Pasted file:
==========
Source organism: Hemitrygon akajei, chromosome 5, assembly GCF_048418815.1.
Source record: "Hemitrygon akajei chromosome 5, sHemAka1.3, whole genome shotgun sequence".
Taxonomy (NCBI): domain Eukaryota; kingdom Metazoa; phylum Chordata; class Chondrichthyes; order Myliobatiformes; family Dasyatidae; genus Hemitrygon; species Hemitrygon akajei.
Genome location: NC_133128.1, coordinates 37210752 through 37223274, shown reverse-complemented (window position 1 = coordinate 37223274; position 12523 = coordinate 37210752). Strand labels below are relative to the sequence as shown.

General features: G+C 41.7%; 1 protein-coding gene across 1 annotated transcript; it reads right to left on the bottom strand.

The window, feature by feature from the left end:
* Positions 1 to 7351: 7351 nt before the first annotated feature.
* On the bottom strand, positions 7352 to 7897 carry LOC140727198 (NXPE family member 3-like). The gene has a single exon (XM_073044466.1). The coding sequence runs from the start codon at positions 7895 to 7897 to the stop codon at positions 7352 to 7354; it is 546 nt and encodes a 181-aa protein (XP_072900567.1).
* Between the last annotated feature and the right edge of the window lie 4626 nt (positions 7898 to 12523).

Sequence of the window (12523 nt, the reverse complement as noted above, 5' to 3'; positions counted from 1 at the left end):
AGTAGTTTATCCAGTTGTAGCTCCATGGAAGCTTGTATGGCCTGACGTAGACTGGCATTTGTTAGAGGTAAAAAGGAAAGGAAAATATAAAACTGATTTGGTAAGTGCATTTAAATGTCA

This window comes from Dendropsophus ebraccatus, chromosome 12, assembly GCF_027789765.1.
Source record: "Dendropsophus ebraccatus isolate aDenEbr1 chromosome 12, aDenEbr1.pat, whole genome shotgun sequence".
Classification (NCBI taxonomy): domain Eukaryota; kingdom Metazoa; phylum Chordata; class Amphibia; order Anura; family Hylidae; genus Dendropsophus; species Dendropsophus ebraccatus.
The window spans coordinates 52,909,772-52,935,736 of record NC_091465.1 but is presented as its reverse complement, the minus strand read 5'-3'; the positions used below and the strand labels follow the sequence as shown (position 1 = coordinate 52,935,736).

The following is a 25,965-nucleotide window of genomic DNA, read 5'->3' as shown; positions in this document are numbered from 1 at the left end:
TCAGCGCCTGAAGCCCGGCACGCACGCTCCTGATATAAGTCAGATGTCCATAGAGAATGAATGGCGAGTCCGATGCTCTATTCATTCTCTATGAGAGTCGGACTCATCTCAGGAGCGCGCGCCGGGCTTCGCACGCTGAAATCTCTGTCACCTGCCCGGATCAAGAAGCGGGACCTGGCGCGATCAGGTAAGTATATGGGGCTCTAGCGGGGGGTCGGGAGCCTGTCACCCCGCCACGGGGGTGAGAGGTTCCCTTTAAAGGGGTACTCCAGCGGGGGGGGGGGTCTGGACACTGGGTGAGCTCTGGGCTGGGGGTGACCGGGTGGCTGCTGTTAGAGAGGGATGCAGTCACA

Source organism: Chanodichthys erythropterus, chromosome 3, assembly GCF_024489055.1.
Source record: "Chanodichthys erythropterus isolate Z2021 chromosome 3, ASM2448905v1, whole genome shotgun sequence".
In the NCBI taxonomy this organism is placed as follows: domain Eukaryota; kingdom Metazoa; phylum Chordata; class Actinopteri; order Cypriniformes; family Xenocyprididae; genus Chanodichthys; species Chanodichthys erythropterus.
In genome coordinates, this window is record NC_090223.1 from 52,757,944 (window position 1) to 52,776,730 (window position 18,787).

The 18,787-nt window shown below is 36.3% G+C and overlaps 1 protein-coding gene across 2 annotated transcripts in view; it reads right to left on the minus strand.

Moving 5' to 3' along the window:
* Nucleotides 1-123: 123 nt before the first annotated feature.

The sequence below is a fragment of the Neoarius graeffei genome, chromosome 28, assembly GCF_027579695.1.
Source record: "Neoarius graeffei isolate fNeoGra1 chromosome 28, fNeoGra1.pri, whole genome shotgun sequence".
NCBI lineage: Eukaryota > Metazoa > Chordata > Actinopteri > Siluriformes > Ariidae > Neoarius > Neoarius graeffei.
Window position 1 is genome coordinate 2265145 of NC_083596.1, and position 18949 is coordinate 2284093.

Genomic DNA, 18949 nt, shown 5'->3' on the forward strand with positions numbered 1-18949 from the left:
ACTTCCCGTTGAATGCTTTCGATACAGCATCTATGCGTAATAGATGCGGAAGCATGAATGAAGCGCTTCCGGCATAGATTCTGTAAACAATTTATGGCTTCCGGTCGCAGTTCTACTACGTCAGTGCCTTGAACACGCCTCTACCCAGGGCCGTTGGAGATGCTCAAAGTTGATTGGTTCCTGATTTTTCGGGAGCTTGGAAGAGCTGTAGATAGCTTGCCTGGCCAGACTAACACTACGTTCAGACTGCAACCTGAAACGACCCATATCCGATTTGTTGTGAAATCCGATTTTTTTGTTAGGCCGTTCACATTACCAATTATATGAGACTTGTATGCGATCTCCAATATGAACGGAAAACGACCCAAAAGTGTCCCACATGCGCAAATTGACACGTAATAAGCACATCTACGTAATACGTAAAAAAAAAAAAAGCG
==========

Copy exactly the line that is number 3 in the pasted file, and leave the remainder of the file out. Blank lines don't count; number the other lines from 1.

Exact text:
Taxonomy (NCBI): domain Eukaryota; kingdom Metazoa; phylum Chordata; class Chondrichthyes; order Myliobatiformes; family Dasyatidae; genus Hemitrygon; species Hemitrygon akajei.